Catholic Diocese of Spokane, Washington
Official News Magazine of the Diocese of Spokane
Deacon Eric Meisfjord, Editor
P.O. Box 48, Spokane WA 99210
(509) 358-7340; FAX: (509) 358-7302
Itís not an easy place
by Father Michael Savelesky, for the Inland Register
(From the March 15, 2012 edition of the Inland Register)
In our culturally induced time-consciousness we may tend to relate to the Lenten days of prayer and penance as a mere segment of time measured on our calendars Ė one month plus 10 days. The total number of the days of Lent (40), however, is more than a mere count. The imagery of the number 40 has powerful symbolic reference in our Judeo-Christian spirituality tradition.
We are familiar, of course, with the picture of Jesusí time of temptation in the desert. Perhaps its mention even may direct our memories to other Scriptural scenes, perhaps most readily to the 40 years the Israelites wandered in the desert before entering the Promised Land. But could we not also recall the 40 days and nights of storm and tempest before Noahís ark struck land with all those animals? And what about the 40 nights that Moses spent on Mount Sinai before God gave him the Ten Commandments? Or the 40 days it took the prophet Elijah to travel to Mount Horeb where he found Godís presence in the whispering wind?
All of these days or years measured in segments of 40 do not calculate time in terms of calendar boxes and pages. They speak of significant times of searching and testing before something truly important happens. Interestingly, each experience is characterized by a sense of Godís absence. Those who endure such experiences indeed find themselves on a journey into the mystery of God which leads them they know-not-where.
Lent may extend 40 days on the liturgical calendar of the Church, but its importance is far greater than the measure of time. Lent is not just a great countdown before Easter. It has value in itself. Lent Ė like all the Scriptural descriptions of 40 days or 40 years Ė finds its fruitfulness in being a desert experience.
Contrary to the positive impression evoked by televisionís Discovery Channel, the Scriptural image of the desert is not a place of hidden beauty, sprinting bugs and stealthy predators. In the Word of God the desert experience is fraught with emptiness, danger, lifelessness, and even threat to life itself. The question is not what there is to see in the desert. (The Discovery Channel presentations almost invite the viewer to set up home there!) In Scripture, spending time in the desert is not a happy occasion. It is a matter of life and death. Survival is at stake.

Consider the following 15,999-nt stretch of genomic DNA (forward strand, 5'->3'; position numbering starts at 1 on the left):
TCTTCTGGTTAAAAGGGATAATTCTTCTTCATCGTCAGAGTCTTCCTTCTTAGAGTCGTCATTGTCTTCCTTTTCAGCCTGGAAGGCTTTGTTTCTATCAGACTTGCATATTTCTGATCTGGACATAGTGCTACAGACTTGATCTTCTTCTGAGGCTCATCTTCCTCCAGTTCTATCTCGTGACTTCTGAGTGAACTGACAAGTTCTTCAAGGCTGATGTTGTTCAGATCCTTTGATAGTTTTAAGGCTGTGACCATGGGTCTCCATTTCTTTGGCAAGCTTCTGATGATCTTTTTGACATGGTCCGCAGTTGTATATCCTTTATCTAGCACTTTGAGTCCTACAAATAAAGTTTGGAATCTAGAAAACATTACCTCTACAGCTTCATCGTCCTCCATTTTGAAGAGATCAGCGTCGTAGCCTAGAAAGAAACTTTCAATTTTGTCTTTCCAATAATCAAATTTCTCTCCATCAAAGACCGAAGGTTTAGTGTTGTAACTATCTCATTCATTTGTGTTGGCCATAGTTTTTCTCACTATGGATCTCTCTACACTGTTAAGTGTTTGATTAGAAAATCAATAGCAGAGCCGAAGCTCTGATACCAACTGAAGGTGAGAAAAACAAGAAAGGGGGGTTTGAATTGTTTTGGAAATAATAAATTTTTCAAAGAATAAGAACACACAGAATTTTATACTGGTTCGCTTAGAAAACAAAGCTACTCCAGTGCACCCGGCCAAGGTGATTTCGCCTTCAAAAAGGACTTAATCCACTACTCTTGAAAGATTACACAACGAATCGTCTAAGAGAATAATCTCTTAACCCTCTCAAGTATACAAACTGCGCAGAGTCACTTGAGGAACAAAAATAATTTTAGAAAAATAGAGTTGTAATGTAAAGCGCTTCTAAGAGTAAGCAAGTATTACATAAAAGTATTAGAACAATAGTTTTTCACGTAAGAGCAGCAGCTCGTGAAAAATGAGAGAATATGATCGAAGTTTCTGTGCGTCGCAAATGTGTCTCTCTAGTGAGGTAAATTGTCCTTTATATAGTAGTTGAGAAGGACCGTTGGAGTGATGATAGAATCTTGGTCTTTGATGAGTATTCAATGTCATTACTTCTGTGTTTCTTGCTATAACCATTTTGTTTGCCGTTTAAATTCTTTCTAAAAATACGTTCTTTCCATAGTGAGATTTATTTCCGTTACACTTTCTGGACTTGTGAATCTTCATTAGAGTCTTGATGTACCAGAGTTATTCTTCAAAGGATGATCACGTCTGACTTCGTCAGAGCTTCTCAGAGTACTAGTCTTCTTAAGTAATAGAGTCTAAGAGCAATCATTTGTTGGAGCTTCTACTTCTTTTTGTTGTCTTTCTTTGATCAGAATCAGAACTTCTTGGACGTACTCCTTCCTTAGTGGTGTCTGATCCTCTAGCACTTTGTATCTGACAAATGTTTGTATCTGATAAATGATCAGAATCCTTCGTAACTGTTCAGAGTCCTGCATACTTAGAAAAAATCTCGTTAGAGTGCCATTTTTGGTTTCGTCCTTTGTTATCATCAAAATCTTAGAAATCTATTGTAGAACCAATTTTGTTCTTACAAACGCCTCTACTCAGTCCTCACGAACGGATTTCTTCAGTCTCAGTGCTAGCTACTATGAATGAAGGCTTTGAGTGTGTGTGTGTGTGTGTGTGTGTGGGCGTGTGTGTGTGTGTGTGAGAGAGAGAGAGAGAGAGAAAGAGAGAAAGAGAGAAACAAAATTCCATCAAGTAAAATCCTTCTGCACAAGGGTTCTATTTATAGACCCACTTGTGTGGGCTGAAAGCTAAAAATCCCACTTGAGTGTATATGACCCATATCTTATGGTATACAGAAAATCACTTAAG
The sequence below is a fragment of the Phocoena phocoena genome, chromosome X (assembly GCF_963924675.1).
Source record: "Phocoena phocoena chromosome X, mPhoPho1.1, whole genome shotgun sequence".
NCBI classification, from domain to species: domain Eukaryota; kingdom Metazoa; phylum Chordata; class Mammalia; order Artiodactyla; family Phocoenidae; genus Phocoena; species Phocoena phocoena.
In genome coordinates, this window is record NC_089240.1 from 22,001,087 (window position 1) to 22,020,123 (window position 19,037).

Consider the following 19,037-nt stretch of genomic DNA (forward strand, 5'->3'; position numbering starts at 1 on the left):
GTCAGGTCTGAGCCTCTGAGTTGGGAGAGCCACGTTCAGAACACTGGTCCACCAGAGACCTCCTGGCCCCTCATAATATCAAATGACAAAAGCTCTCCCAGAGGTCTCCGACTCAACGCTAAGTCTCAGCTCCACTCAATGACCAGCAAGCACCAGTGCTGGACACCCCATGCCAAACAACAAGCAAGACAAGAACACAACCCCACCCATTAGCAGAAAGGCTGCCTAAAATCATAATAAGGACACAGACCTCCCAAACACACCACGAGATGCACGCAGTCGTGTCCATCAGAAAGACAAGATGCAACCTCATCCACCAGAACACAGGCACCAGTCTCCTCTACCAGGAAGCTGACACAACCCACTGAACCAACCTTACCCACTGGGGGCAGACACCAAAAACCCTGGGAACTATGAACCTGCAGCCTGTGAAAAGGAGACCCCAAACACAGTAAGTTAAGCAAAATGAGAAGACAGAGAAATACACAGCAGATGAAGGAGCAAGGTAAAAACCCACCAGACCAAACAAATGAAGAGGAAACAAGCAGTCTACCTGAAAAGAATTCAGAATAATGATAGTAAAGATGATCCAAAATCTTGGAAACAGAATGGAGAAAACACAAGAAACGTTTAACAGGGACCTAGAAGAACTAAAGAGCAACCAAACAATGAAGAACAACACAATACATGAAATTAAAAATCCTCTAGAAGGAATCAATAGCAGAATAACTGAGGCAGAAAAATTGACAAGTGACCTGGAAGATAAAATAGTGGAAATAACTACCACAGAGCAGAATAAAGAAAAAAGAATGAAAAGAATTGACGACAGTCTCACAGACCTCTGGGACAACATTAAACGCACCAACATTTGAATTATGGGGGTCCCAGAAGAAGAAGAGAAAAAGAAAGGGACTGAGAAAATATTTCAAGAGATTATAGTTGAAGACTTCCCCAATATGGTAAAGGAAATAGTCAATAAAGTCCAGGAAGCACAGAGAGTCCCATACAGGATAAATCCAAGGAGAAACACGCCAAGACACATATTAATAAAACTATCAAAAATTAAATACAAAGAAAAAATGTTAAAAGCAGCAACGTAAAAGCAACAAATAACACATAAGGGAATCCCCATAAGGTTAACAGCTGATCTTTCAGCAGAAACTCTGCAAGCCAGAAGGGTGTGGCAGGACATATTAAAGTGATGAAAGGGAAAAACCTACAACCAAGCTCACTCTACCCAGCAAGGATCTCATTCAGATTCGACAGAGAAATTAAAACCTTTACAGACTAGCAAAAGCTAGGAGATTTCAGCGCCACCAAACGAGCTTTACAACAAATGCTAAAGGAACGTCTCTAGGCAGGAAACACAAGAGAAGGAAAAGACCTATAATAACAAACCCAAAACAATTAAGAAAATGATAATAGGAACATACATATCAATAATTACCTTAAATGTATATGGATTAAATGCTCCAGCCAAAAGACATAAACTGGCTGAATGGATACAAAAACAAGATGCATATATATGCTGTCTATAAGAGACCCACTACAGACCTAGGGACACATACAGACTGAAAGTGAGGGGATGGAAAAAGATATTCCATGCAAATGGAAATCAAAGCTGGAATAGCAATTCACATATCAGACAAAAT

Jesusí time in the wilderness calls us to embrace our own Lenten experience of the desert as a shared experience. His time of temptation is not so much one of feeling the enticing lure of sin. His desert experience, rather, is more a time of testing. His fight is not against selfishness and sin but against running from himself and his responsibility in life. During his 40-day experience Jesus had to struggle with his very identity, the focus of his heart, and the commitment of his life.
Is this not the greatest of our temptations? Itís not that we donít know the tug toward sin. We do. Yet the greatest test for any one of us is that of self-discovery and personal responsibility. To mature as Godís sons and daughters, we must face two basic questions: Who am I (truly)? and What must I do to be faithful to who I am?
We donít have to travel to a real dessert to find ourselves embroiled in this kind of temptation. We are tempted to run from our true selves all the time. More cleverly than any desert beast or creepy insect, we readily camouflage our honesty of heart. The busy-ness of life, peer pressure (whatever our number of years may be), spiritual laziness Ė and yes, personal decisions to sin Ė keep us from the awesome confrontation with our very selves and our purpose in life. Itís always much easier to pretend the questions are not there.
Every day of our lives can manifest elements of a Lentís desert journey. The Lenten season formalizes an aspect of our spiritual journey that we all would prefer to avoid. Presentations on the Discovery Channel notwithstanding, the desert experience of Lent is not one we embrace happily. Itís hard and personally challenging to take Lent seriously Ė to be in the desert. To be alone with ourselves without distraction is frightening because, left alone, we have to engage in the life-and-death struggle with who we are before God.
Jesus emerged victorious after his time in the desert. He had a clear sense of who he was and what he was to be about. There is wisdom in the fact that the Church begins every season of Lent with the recollection of Jesusí temptation in the desert. If we do not start there, we run the risk of being very busy about nothing of substance and transformation for 40 long days. We can hide behind ashes, purple decorations and the absence of sung alleluias. There is no personally effective Lent without a personal experience of the desert.
(Father Savelesky is pastor of Assumption Parish, Spokane; director of the dioceseís Deacon Formation Program; and Moderator of the Curia for the Diocese of Spokane.)
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